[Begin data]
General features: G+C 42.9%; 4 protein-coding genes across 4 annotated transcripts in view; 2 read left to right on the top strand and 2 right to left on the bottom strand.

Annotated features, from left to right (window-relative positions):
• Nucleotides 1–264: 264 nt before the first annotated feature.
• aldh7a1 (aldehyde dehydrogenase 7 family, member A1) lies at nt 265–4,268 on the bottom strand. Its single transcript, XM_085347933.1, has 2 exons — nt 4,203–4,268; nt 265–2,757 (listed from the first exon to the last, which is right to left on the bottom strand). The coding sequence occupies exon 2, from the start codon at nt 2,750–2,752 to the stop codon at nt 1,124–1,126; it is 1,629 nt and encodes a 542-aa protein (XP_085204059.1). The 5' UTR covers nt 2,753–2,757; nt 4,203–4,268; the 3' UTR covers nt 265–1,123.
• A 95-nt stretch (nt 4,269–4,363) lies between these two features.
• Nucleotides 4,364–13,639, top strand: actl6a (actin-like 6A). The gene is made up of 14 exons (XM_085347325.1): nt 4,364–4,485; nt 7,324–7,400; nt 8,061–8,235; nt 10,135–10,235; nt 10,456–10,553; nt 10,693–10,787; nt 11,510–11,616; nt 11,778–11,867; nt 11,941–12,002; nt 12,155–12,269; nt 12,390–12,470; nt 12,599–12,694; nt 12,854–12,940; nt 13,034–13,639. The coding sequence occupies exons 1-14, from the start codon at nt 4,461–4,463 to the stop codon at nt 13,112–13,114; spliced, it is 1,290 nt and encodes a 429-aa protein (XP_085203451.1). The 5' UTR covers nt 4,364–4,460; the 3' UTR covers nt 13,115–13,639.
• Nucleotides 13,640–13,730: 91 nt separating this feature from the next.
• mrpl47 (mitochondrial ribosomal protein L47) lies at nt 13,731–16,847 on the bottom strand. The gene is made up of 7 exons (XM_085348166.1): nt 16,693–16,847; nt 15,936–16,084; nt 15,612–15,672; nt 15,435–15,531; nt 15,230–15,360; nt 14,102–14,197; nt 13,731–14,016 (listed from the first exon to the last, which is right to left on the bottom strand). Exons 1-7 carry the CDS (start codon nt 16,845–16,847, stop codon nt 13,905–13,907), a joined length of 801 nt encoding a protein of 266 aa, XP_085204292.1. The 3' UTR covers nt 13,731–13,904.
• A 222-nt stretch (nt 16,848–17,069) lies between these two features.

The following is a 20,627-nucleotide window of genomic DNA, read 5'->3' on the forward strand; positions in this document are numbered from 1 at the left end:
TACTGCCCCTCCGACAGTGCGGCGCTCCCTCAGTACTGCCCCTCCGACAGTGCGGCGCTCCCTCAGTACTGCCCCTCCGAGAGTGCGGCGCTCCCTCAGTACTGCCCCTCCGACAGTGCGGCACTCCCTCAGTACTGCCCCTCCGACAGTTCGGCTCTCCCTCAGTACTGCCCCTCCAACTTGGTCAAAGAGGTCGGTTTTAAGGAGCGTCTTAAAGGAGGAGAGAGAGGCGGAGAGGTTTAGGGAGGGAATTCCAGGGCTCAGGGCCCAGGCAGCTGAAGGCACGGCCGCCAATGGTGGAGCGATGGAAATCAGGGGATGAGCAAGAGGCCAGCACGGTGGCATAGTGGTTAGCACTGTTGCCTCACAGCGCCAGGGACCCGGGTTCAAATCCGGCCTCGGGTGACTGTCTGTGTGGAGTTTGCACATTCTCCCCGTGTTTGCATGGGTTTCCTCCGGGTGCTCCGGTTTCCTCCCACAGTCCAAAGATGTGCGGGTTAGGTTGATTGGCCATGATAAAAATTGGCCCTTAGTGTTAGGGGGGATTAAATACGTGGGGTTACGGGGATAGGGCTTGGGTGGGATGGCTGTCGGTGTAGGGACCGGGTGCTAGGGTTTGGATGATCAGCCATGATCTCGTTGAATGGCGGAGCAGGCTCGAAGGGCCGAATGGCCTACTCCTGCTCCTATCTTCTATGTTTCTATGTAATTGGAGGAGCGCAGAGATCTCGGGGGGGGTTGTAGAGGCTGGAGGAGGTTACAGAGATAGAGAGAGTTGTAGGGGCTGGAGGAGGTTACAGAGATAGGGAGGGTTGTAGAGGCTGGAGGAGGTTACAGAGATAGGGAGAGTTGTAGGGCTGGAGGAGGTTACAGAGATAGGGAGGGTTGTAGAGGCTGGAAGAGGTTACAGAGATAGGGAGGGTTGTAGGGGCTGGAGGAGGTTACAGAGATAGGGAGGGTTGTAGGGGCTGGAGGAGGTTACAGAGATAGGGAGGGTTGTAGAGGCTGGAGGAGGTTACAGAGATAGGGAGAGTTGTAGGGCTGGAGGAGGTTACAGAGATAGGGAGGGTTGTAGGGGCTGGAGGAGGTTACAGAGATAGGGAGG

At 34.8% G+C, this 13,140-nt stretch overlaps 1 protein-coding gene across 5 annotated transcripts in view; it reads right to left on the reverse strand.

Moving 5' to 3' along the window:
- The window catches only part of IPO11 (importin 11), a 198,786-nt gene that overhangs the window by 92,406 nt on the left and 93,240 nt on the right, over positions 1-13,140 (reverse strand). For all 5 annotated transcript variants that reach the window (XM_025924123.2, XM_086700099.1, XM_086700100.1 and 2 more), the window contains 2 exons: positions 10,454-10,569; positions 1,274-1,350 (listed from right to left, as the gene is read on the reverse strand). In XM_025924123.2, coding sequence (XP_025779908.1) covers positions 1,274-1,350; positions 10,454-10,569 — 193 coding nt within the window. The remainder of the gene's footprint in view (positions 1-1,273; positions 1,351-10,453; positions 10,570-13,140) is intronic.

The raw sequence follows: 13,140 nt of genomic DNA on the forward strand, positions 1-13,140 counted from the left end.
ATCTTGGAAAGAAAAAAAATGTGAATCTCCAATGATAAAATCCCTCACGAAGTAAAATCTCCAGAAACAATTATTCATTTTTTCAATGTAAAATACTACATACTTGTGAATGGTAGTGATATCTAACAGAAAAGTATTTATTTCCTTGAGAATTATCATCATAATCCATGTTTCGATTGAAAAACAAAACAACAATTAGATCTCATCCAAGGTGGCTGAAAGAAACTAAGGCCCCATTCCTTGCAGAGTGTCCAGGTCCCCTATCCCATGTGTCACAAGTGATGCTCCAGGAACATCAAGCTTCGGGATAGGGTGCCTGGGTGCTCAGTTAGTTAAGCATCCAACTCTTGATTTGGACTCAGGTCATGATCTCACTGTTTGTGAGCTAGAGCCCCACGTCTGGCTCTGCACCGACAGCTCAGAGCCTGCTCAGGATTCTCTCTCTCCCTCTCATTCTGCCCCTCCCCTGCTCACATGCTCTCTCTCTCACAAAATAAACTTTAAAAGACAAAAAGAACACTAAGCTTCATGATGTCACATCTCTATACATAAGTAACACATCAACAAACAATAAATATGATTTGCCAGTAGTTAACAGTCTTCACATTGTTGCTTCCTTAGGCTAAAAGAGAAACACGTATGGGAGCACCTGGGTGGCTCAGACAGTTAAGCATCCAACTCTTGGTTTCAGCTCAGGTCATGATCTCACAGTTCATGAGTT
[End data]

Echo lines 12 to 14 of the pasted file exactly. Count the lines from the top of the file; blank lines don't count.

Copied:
At 34.8% G+C, this 13,140-nt stretch overlaps 1 protein-coding gene across 5 annotated transcripts in view; it reads right to left on the reverse strand.

Moving 5' to 3' along the window:
- The window catches only part of IPO11 (importin 11), a 198,786-nt gene that overhangs the window by 92,406 nt on the left and 93,240 nt on the right, over positions 1-13,140 (reverse strand). For all 5 annotated transcript variants that reach the window (XM_025924123.2, XM_086700099.1, XM_086700100.1 and 2 more), the window contains 2 exons: positions 10,454-10,569; positions 1,274-1,350 (listed from right to left, as the gene is read on the reverse strand). In XM_025924123.2, coding sequence (XP_025779908.1) covers positions 1,274-1,350; positions 10,454-10,569 — 193 coding nt within the window. The remainder of the gene's footprint in view (positions 1-1,273; positions 1,351-10,453; positions 10,570-13,140) is intronic.